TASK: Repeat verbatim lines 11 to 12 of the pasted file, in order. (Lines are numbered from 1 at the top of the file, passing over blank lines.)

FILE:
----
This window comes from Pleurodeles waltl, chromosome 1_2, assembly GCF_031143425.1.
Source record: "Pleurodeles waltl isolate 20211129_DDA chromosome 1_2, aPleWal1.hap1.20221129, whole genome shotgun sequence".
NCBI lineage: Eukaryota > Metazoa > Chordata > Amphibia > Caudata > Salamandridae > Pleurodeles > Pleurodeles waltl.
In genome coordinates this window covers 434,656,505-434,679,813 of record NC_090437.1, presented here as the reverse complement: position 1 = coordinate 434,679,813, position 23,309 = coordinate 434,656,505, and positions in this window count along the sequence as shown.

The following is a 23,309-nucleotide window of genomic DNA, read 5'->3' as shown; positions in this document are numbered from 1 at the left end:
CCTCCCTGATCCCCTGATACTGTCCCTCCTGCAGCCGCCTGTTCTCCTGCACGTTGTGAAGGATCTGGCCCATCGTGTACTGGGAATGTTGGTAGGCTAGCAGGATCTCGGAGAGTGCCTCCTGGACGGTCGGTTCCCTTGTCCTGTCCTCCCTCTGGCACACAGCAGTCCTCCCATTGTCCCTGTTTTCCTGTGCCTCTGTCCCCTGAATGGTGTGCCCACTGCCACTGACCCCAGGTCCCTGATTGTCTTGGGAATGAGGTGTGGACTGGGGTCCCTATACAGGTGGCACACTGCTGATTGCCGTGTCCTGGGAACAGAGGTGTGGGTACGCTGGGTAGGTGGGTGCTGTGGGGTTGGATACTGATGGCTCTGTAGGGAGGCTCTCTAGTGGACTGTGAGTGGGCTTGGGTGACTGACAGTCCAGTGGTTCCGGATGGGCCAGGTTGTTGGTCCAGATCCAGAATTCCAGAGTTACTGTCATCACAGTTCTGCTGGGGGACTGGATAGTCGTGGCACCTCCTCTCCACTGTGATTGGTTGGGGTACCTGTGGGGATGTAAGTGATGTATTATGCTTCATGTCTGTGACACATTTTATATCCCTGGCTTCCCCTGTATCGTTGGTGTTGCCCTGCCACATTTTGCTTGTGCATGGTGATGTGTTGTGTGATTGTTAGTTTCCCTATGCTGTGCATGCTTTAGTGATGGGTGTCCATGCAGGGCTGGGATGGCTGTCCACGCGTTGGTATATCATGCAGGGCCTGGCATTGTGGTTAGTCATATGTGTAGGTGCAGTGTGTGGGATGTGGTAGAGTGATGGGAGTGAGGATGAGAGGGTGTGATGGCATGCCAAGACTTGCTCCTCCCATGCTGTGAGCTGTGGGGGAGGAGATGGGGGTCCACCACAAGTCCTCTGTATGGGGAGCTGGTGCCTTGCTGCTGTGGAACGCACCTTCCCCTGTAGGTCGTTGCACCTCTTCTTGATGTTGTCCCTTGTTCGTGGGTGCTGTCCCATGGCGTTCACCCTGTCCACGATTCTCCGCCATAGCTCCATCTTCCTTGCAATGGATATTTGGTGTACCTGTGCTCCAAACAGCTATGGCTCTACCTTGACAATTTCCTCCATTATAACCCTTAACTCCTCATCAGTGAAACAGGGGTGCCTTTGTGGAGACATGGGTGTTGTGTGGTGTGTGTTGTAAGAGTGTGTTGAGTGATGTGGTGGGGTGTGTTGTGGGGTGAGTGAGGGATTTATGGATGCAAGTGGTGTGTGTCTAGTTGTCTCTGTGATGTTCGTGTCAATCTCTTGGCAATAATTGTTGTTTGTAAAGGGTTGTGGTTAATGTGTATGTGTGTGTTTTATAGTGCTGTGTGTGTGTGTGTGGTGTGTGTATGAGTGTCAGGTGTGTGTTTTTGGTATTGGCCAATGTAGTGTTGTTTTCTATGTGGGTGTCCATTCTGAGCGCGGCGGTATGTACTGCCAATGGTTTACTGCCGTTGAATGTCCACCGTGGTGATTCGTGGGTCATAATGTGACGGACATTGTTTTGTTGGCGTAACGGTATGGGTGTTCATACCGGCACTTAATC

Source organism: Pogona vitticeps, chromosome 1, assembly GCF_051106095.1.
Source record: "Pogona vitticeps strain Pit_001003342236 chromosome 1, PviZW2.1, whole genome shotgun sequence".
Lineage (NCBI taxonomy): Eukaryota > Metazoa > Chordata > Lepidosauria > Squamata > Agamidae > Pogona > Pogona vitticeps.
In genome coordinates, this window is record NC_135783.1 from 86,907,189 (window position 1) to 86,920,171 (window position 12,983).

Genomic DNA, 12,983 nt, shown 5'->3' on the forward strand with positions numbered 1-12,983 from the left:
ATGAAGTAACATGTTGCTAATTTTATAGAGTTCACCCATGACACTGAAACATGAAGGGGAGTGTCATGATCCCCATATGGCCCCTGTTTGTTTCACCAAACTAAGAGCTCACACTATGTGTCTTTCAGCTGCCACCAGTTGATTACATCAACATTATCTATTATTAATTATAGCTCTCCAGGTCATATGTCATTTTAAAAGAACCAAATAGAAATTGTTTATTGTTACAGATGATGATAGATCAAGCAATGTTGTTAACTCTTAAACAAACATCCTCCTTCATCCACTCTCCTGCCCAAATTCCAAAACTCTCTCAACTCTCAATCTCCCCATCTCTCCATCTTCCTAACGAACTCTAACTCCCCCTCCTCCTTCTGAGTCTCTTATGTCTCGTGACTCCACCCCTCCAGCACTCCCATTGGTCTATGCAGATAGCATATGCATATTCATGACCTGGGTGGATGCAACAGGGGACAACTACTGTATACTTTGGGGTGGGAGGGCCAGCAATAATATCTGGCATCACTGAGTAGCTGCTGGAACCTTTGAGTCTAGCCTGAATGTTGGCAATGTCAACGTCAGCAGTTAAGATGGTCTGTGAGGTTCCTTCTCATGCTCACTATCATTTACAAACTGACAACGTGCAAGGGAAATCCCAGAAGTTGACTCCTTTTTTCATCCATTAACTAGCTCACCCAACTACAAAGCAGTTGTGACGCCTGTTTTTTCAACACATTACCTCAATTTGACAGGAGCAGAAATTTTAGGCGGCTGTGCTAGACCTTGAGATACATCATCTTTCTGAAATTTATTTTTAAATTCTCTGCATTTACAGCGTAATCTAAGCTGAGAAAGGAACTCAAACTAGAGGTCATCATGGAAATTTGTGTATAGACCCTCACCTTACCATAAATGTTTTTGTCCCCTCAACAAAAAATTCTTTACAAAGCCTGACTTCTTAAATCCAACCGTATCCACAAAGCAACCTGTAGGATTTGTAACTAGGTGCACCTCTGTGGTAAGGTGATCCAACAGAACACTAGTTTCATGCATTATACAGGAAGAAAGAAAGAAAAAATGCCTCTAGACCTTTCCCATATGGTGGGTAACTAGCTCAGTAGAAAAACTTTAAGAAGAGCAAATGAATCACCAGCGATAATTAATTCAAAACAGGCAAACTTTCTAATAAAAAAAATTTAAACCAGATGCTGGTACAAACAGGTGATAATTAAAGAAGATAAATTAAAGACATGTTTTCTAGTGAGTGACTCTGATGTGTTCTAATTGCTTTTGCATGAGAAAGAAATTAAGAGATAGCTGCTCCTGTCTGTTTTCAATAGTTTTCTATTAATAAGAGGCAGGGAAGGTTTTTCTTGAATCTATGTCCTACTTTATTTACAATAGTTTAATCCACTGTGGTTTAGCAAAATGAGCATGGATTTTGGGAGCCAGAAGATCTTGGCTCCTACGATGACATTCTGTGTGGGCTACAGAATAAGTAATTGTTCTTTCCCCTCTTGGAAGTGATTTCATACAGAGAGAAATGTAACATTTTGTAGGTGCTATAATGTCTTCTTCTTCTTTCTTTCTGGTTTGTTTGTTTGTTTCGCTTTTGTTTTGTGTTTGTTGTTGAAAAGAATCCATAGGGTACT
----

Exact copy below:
Genomic DNA, 12,983 nt, shown 5'->3' on the forward strand with positions numbered 1-12,983 from the left:
ATGAAGTAACATGTTGCTAATTTTATAGAGTTCACCCATGACACTGAAACATGAAGGGGAGTGTCATGATCCCCATATGGCCCCTGTTTGTTTCACCAAACTAAGAGCTCACACTATGTGTCTTTCAGCTGCCACCAGTTGATTACATCAACATTATCTATTATTAATTATAGCTCTCCAGGTCATATGTCATTTTAAAAGAACCAAATAGAAATTGTTTATTGTTACAGATGATGATAGATCAAGCAATGTTGTTAACTCTTAAACAAACATCCTCCTTCATCCACTCTCCTGCCCAAATTCCAAAACTCTCTCAACTCTCAATCTCCCCATCTCTCCATCTTCCTAACGAACTCTAACTCCCCCTCCTCCTTCTGAGTCTCTTATGTCTCGTGACTCCACCCCTCCAGCACTCCCATTGGTCTATGCAGATAGCATATGCATATTCATGACCTGGGTGGATGCAACAGGGGACAACTACTGTATACTTTGGGGTGGGAGGGCCAGCAATAATATCTGGCATCACTGAGTAGCTGCTGGAACCTTTGAGTCTAGCCTGAATGTTGGCAATGTCAACGTCAGCAGTTAAGATGGTCTGTGAGGTTCCTTCTCATGCTCACTATCATTTACAAACTGACAACGTGCAAGGGAAATCCCAGAAGTTGACTCCTTTTTTCATCCATTAACTAGCTCACCCAACTACAAAGCAGTTGTGACGCCTGTTTTTTCAACACATTACCTCAATTTGACAGGAGCAGAAATTTTAGGCGGCTGTGCTAGACCTTGAGATACATCATCTTTCTGAAATTTATTTTTAAATTCTCTGCATTTACAGCGTAATCTAAGCTGAGAAAGGAACTCAAACTAGAGGTCATCATGGAAATTTGTGTATAGACCCTCACCTTACCATAAATGTTTTTGTCCCCTCAACAAAAAATTCTTTACAAAGCCTGACTTCTTAAATCCAACCGTATCCACAAAGCAACCTGTAGGATTTGTAACTAGGTGCACCTCTGTGGTAAGGTGATCCAACAGAACACTAGTTTCATGCATTATACAGGAAGAAAGAAAGAAAAAATGCCTCTAGACCTTTCCCATATGGTGGGTAACTAGCTCAGTAGAAAAACTTTAAGAAGAGCAAATGAATCACCAGCGATAATTAATTCAAAACAGGCAAACTTTCTAATAAAAAAAATTTAAACCAGATGCTGGTACAAACAGGTGATAATTAAAGAAGATAAATTAAAGACATGTTTTCTAGTGAGTGACTCTGATGTGTTCTAATTGCTTTTGCATGAGAAAGAAATTAAGAGATAGCTGCTCCTGTCTGTTTTCAATAGTTTTCTATTAATAAGAGGCAGGGAAGGTTTTTCTTGAATCTATGTCCTACTTTATTTACAATAGTTTAATCCACTGTGGTTTAGCAAAATGAGCATGGATTTTGGGAGCCAGAAGATCTTGGCTCCTACGATGACATTCTGTGTGGGCTACAGAATAAGTAATTGTTCTTTCCCCTCTTGGAAGTGATTTCATACAGAGAGAAATGTAACATTTTGTAGGTGCTATAATGTCTTCTTCTTCTTTCTTTCTGGTTTGTTTGTTTGTTTCGCTTTTGTTTTGTGTTTGTTGTTGAAAAGAATCCATAGGGTACT